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Clinical Alarms Webinar

Title: Cardiopulmonary Monitors and Clinically Significant Events in Critically Ill Children
Facility: Children's National Medical Center
Description: A team of nurses, biomedical engineers, physicians, and biostatisticians were assembled to assess the conditions associated with the generation of cardiopulmonary monitors (CPMs), including false positive alarms signals in critically ill children, and to define alternative alarm parameters that would improve CPM alarm performance.
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Clinical Alarms Webinar

Title: Plan, Do, Check, Act: Using Action Research to Manage Alarm Systems, Signals, and Responses
Facility: The Beth Israel Deaconess Medical Center
Description: In the aftermath of two sentinel events in inpatient rooms at the Beth Israel Deaconess Medical Center in Boston, MA, the hospital’s leadership, and the physician, nursing, and clinical engineering staff focused comprehensively on alarmed medical devices.
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Clinical Alarms Webinar

Title: Recommendations for Alarm Signal Standardization and More Innovation
Facility: The Christiana Care Health System
Description: Christiana Care developed a system-wide alarm policy and protocols that defined its alarm management strategy for alarmed medical equipment, including flex monitors, standard cardiac monitors, pulse oximeters, and infusion pumps.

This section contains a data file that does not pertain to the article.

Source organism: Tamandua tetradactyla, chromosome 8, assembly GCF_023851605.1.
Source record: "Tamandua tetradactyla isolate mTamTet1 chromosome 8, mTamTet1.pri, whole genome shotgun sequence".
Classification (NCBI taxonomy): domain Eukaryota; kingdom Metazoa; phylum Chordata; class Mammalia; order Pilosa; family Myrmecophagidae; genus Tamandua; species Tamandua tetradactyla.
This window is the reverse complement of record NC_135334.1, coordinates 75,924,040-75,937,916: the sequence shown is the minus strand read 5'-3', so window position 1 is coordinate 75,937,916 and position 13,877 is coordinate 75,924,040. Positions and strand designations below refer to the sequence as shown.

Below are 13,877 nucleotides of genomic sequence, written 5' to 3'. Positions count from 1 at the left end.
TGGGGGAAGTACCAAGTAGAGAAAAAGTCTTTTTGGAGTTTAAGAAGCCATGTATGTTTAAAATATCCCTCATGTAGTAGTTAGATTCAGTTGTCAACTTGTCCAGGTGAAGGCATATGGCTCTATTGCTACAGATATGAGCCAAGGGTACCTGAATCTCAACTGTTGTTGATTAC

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Clinical Alarms Webinar

Title: Using Data to Drive Alarm System Improvement Efforts, The Johns Hopkins Hospital Experience
Facility: The Johns Hopkins Hospital
Description: The key to reducing alarm signal noise is the collection and analysis of quantitative data to evaluate the applications of alarm system management in hospitals.
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Clinical Alarms Webinar


Infusion Systems

Title: Best Practice Recommendations for Infusion Pump-Information Network Integration
Description: Pump integration requires pervasive and reliable wireless coverage—if pumps can’t communicate with the server via a wireless network, no integration can occur.
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Title: Nine Recommendations to Prevent Multiple Line Infusion Medication Errors
Description:  The study, Mitigating the Risks Associated with Multiple IV Infusions, is being conducted by the Health Technology Safety Research Team at the University Health Network in Toronto, Canada in collaboration with ISMP-Canada. The nine recommendations in this paper are from an interim report, Multiple Intravenous Infusions Phase 1b: Practice and Training Scan
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Title:  Smart Pump Implementation: A Guide For Healthcare Institutions
Description: The purpose of this document is to guide healthcare institutions through the purchasing and implementation phases of smart infusion pumps and to help institutions that are currently using this technology to assess successful adoption. Study conducted by Health Technology Safety Research Team at the University Health Network in Toronto, Canada.